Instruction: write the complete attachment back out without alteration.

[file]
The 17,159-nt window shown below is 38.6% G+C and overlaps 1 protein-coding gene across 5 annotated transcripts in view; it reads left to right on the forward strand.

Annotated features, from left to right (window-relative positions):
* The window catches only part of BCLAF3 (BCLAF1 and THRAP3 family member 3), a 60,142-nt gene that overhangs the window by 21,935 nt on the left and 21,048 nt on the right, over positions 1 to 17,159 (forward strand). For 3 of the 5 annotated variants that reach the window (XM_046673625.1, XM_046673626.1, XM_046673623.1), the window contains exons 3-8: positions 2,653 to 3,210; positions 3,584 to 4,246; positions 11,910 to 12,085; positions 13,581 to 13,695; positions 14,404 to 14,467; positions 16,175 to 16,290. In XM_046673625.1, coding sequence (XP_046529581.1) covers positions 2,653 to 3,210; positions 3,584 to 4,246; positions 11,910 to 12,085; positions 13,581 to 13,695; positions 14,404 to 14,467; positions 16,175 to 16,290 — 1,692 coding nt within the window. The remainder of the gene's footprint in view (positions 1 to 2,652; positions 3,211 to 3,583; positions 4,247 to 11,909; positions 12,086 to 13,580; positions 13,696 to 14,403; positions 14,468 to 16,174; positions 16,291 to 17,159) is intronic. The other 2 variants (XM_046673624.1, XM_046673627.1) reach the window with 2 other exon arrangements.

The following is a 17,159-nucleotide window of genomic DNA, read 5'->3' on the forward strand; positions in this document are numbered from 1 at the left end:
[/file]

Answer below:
The 17,159-nt window shown below is 38.6% G+C and overlaps 1 protein-coding gene across 5 annotated transcripts in view; it reads left to right on the forward strand.

Annotated features, from left to right (window-relative positions):
* The window catches only part of BCLAF3 (BCLAF1 and THRAP3 family member 3), a 60,142-nt gene that overhangs the window by 21,935 nt on the left and 21,048 nt on the right, over positions 1 to 17,159 (forward strand). For 3 of the 5 annotated variants that reach the window (XM_046673625.1, XM_046673626.1, XM_046673623.1), the window contains exons 3-8: positions 2,653 to 3,210; positions 3,584 to 4,246; positions 11,910 to 12,085; positions 13,581 to 13,695; positions 14,404 to 14,467; positions 16,175 to 16,290. In XM_046673625.1, coding sequence (XP_046529581.1) covers positions 2,653 to 3,210; positions 3,584 to 4,246; positions 11,910 to 12,085; positions 13,581 to 13,695; positions 14,404 to 14,467; positions 16,175 to 16,290 — 1,692 coding nt within the window. The remainder of the gene's footprint in view (positions 1 to 2,652; positions 3,211 to 3,583; positions 4,247 to 11,909; positions 12,086 to 13,580; positions 13,696 to 14,403; positions 14,468 to 16,174; positions 16,291 to 17,159) is intronic. The other 2 variants (XM_046673624.1, XM_046673627.1) reach the window with 2 other exon arrangements.

The following is a 17,159-nucleotide window of genomic DNA, read 5'->3' on the forward strand; positions in this document are numbered from 1 at the left end: